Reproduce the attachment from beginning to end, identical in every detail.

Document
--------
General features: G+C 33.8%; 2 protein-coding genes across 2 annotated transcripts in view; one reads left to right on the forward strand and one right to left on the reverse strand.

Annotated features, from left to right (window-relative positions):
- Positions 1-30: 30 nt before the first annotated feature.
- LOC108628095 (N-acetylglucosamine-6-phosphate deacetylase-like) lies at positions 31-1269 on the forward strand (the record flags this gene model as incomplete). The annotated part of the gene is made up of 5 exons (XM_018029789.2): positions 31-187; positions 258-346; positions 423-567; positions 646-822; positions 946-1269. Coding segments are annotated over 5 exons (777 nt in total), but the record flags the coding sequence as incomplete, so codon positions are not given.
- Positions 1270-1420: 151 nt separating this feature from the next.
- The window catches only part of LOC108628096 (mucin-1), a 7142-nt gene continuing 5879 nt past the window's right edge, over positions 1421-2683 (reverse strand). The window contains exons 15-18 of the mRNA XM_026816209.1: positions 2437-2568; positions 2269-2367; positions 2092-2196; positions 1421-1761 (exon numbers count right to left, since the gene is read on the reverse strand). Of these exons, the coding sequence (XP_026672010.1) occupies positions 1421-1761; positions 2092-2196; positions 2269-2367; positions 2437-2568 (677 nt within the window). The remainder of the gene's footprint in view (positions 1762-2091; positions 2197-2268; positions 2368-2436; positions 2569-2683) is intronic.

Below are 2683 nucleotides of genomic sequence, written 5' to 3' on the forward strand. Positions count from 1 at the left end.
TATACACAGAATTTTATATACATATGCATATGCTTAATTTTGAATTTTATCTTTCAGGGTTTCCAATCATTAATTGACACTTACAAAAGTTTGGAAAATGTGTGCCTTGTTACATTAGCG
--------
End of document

General features: G+C 33.8%; 2 protein-coding genes across 2 annotated transcripts in view; one reads left to right on the forward strand and one right to left on the reverse strand.

Annotated features, from left to right (window-relative positions):
- Positions 1-30: 30 nt before the first annotated feature.
- LOC108628095 (N-acetylglucosamine-6-phosphate deacetylase-like) lies at positions 31-1269 on the forward strand (the record flags this gene model as incomplete). The annotated part of the gene is made up of 5 exons (XM_018029789.2): positions 31-187; positions 258-346; positions 423-567; positions 646-822; positions 946-1269. Coding segments are annotated over 5 exons (777 nt in total), but the record flags the coding sequence as incomplete, so codon positions are not given.
- Positions 1270-1420: 151 nt separating this feature from the next.
- The window catches only part of LOC108628096 (mucin-1), a 7142-nt gene continuing 5879 nt past the window's right edge, over positions 1421-2683 (reverse strand). The window contains exons 15-18 of the mRNA XM_026816209.1: positions 2437-2568; positions 2269-2367; positions 2092-2196; positions 1421-1761 (exon numbers count right to left, since the gene is read on the reverse strand). Of these exons, the coding sequence (XP_026672010.1) occupies positions 1421-1761; positions 2092-2196; positions 2269-2367; positions 2437-2568 (677 nt within the window). The remainder of the gene's footprint in view (positions 1762-2091; positions 2197-2268; positions 2368-2436; positions 2569-2683) is intronic.

Below are 2683 nucleotides of genomic sequence, written 5' to 3' on the forward strand. Positions count from 1 at the left end.
TATACACAGAATTTTATATACATATGCATATGCTTAATTTTGAATTTTATCTTTCAGGGTTTCCAATCATTAATTGACACTTACAAAAGTTTGGAAAATGTGTGCCTTGTTACATTAGCG